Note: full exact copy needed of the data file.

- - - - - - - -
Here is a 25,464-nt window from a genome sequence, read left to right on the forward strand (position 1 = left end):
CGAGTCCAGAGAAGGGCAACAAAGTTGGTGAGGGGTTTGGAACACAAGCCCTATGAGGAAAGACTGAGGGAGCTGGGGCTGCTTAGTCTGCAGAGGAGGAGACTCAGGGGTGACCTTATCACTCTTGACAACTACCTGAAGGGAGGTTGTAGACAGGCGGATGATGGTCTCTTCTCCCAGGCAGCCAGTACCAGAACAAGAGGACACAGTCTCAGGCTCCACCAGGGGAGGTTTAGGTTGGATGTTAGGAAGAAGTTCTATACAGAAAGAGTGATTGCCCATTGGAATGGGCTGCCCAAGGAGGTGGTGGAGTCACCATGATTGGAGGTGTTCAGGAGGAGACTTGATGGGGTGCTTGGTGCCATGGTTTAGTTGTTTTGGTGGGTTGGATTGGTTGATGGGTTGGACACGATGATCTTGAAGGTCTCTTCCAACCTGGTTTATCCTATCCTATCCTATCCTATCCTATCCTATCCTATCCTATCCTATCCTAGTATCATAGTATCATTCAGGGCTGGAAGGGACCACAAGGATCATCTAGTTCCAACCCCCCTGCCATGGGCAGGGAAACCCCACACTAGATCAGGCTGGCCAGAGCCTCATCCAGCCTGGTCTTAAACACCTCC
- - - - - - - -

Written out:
Here is a 25,464-nt window from a genome sequence, read left to right on the forward strand (position 1 = left end):
CGAGTCCAGAGAAGGGCAACAAAGTTGGTGAGGGGTTTGGAACACAAGCCCTATGAGGAAAGACTGAGGGAGCTGGGGCTGCTTAGTCTGCAGAGGAGGAGACTCAGGGGTGACCTTATCACTCTTGACAACTACCTGAAGGGAGGTTGTAGACAGGCGGATGATGGTCTCTTCTCCCAGGCAGCCAGTACCAGAACAAGAGGACACAGTCTCAGGCTCCACCAGGGGAGGTTTAGGTTGGATGTTAGGAAGAAGTTCTATACAGAAAGAGTGATTGCCCATTGGAATGGGCTGCCCAAGGAGGTGGTGGAGTCACCATGATTGGAGGTGTTCAGGAGGAGACTTGATGGGGTGCTTGGTGCCATGGTTTAGTTGTTTTGGTGGGTTGGATTGGTTGATGGGTTGGACACGATGATCTTGAAGGTCTCTTCCAACCTGGTTTATCCTATCCTATCCTATCCTATCCTATCCTATCCTATCCTATCCTATCCTAGTATCATAGTATCATTCAGGGCTGGAAGGGACCACAAGGATCATCTAGTTCCAACCCCCCTGCCATGGGCAGGGAAACCCCACACTAGATCAGGCTGGCCAGAGCCTCATCCAGCCTGGTCTTAAACACCTCC